Terminology is important, and pesky. I am in need of at least two terms, terms for which I have a technical use. I also dislike coining new terms. I would much prefer to use existing terms, even if it requires a bit of refitting here and there. Here are three proposals, the first of which is familiar to you, followed by brief discussions of each:
meme: the observable properties of objects, events, or processes that are culturally active; the cultural analog to the biological gene.substrate: the physical object, event, or process in which culturally active properties (i.e. memes) are said to inhere.ideotype: the cultural analog to the biological phenotype. Ideotypes are mental constructs arising in minds as brains engage with memes.
This is the same old meme, more or less: the cultural analog to the biological gene. When I originally started thinking about culture as evolving through a process of random variation and selective retention, as the phrase goes, I was unaware of Dawkins’s term. I was considering various terms, I forget what they were, and learned about Dawkins’s meme in the process of discussing terminological possibilities.
Once I’d learned that Dawkins had already coined a term that (seemed to) fit my bill, and that was in use, it was a no-brainer. I adopted it. Had I known just how much half-baked memetic thinking there was, well, I most likely would have adopted the term anyhow.
It’s a good term and no one who reads more than a little of my work is going to mistake me for a memetics. I’m not. I just happen to share a word with them.
As I’ve now said many times, I see memes as observable properties of objects, events, and things. Not the objects, events, and things themselves, just certain of their properties. Which properties? The ones that are culturally active. The memetic properties are thus those on the emic side of the emic/etic distinction used in anthropology (and derived from the distinction between phonemics and phonetics that linguists have made).
I thus assume that objects, events, and things that are not active in some given culture. Those properties are on the etic side of the emic/etic distinction. Why aren’t they culturally active? Perhaps they’re not observable. Or they may be observable by simply not culturally active.
[Note: Now that I think of it, it’s probably not accurate to imply that the properties of objects, events, and things can be divided into two exclusive classes. It’s more like the emic properties are of a different order. But that’s a discussion I’ll have to shelve for now.]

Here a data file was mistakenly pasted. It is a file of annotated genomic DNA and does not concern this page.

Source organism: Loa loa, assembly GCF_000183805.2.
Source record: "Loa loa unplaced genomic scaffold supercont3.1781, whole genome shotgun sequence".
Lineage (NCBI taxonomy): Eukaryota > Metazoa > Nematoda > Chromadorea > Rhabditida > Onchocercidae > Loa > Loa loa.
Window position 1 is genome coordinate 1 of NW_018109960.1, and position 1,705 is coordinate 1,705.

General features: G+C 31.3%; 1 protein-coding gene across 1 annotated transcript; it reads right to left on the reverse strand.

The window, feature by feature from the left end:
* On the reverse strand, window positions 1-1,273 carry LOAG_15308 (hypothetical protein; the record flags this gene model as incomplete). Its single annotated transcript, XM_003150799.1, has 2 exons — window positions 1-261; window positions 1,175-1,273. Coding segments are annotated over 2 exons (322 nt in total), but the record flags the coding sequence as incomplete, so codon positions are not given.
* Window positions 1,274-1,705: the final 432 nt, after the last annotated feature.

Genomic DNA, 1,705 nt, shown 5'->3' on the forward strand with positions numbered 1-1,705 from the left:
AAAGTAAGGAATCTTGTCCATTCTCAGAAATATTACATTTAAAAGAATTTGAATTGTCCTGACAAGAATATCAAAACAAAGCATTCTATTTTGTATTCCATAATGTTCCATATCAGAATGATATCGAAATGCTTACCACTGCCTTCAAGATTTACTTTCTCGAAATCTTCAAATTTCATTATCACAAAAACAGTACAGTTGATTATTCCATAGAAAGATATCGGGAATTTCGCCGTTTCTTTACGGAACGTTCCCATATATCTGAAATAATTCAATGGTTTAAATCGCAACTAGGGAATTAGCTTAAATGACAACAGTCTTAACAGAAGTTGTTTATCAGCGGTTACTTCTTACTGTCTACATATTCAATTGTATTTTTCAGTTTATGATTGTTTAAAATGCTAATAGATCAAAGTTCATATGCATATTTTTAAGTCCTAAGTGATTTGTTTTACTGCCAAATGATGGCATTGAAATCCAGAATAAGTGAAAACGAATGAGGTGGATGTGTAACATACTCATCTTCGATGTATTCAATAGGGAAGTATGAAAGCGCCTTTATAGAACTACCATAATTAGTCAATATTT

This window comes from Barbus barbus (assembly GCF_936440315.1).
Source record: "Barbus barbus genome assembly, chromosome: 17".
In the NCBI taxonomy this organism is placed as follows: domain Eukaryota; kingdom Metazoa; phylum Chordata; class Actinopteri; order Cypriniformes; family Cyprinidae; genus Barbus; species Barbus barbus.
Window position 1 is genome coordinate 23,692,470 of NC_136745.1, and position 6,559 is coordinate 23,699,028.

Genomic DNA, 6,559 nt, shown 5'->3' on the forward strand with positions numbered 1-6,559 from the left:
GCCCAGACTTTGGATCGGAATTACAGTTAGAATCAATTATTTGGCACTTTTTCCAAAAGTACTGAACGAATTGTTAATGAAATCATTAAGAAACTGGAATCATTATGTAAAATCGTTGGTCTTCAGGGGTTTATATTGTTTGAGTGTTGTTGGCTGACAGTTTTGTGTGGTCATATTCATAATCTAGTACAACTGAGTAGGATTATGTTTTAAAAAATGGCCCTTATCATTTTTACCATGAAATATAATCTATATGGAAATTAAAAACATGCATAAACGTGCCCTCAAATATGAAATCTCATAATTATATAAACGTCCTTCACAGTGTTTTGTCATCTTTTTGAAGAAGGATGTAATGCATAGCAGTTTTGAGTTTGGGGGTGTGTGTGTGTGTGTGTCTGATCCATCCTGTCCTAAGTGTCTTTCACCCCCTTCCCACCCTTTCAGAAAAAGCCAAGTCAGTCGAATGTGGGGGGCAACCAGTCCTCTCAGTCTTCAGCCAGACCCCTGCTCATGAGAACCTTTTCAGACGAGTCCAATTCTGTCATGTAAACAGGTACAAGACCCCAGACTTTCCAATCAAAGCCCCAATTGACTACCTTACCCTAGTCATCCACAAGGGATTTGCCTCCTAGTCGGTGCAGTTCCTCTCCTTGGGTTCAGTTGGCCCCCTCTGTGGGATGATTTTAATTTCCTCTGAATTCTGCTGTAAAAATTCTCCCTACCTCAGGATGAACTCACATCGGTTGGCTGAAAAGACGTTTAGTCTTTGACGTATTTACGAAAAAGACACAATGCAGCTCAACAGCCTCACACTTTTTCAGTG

If memes are properties, then there has to be something in which those properties inhere. The memes of spoken language inhere in a sound wave while the memes of written language inhere in visual symbols. The memes of music inhere in sound as well. When music is notated, the written notation generally does not fully represent the memetic properties of musical sound.
The memes of a spoked wheel inhere in the wood, metal, and other material components of the wheel. Some of the memes have to do with the shape and arrangement of the parts. The identity of the physical materials is also likely to be memetically active. It’s important that the rim is made of iron rather than copper and that the spokes are made of, say, ash rather than pine.
I’d first thought of using “locus” in this conceptual slot. But “locus” used in genetics and I fear using it in this context is likely to be confusing. Substrate seems to be a good word for that.
Note however, that the meme/substrate distinction IS NOT the old form/substance distinction but to a more specific use. As I’ve pointed out in the case of the spoked wheel, the substance (e.g. iron vs. copper) of the substrate can be memetically active.
What do we call the cultural analogs of biological phenotypes? Given that I believe that those things take place in minds, why not draw on the standard mental terminology: ideas, thoughts, perceptions, desires, etc.? I see two problems with this. For one, it would be nice to have a single term that denotes all of them, whether they’re ideas or perceptions or whatever else. Further more, there’s no reason to think that everything in the mind has the status of cultural phenotype. What about the mind of a neonate?
No, I think we need a term. I like “ideotype” for this slot. To be sure, the term is in use, but not widespread use, nor do I see existing uses as causing harmful or confusing cross-talk.
The word itself seems very well-suited to this usage. The morphology is parallel to biological usage, “phenotype” and “ideotype”, while the prefix, “ideo-”, couldn’t be better as it directly implies the mental realm.
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So: Cultural evolution is a process of random variation among memes and selective retention of ideotypes through the collective mental processes of a social group.